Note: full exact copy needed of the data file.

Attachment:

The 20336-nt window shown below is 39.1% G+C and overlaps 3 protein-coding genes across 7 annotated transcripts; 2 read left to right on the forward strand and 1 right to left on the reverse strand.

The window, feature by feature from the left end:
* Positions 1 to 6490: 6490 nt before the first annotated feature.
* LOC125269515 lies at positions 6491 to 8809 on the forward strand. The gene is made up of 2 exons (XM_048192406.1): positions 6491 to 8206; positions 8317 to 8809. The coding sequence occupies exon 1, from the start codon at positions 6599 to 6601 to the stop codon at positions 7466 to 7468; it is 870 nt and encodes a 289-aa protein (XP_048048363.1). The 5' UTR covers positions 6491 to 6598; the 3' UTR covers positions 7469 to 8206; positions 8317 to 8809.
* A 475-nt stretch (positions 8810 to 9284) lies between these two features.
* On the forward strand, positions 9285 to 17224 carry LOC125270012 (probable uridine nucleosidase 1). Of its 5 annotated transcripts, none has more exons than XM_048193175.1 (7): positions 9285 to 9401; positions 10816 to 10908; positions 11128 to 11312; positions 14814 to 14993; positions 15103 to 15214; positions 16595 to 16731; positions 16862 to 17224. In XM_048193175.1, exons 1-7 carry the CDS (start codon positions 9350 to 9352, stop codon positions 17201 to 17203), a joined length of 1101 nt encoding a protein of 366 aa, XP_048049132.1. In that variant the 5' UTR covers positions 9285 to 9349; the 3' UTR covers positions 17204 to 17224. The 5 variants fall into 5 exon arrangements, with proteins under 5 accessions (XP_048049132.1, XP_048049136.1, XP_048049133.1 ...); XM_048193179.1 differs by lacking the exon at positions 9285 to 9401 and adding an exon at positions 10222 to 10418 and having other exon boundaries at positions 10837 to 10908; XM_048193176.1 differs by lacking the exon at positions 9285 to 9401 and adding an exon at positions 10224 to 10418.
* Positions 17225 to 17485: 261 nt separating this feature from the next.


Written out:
The 20336-nt window shown below is 39.1% G+C and overlaps 3 protein-coding genes across 7 annotated transcripts; 2 read left to right on the forward strand and 1 right to left on the reverse strand.

The window, feature by feature from the left end:
* Positions 1 to 6490: 6490 nt before the first annotated feature.
* LOC125269515 lies at positions 6491 to 8809 on the forward strand. The gene is made up of 2 exons (XM_048192406.1): positions 6491 to 8206; positions 8317 to 8809. The coding sequence occupies exon 1, from the start codon at positions 6599 to 6601 to the stop codon at positions 7466 to 7468; it is 870 nt and encodes a 289-aa protein (XP_048048363.1). The 5' UTR covers positions 6491 to 6598; the 3' UTR covers positions 7469 to 8206; positions 8317 to 8809.
* A 475-nt stretch (positions 8810 to 9284) lies between these two features.
* On the forward strand, positions 9285 to 17224 carry LOC125270012 (probable uridine nucleosidase 1). Of its 5 annotated transcripts, none has more exons than XM_048193175.1 (7): positions 9285 to 9401; positions 10816 to 10908; positions 11128 to 11312; positions 14814 to 14993; positions 15103 to 15214; positions 16595 to 16731; positions 16862 to 17224. In XM_048193175.1, exons 1-7 carry the CDS (start codon positions 9350 to 9352, stop codon positions 17201 to 17203), a joined length of 1101 nt encoding a protein of 366 aa, XP_048049132.1. In that variant the 5' UTR covers positions 9285 to 9349; the 3' UTR covers positions 17204 to 17224. The 5 variants fall into 5 exon arrangements, with proteins under 5 accessions (XP_048049132.1, XP_048049136.1, XP_048049133.1 ...); XM_048193179.1 differs by lacking the exon at positions 9285 to 9401 and adding an exon at positions 10222 to 10418 and having other exon boundaries at positions 10837 to 10908; XM_048193176.1 differs by lacking the exon at positions 9285 to 9401 and adding an exon at positions 10224 to 10418.
* Positions 17225 to 17485: 261 nt separating this feature from the next.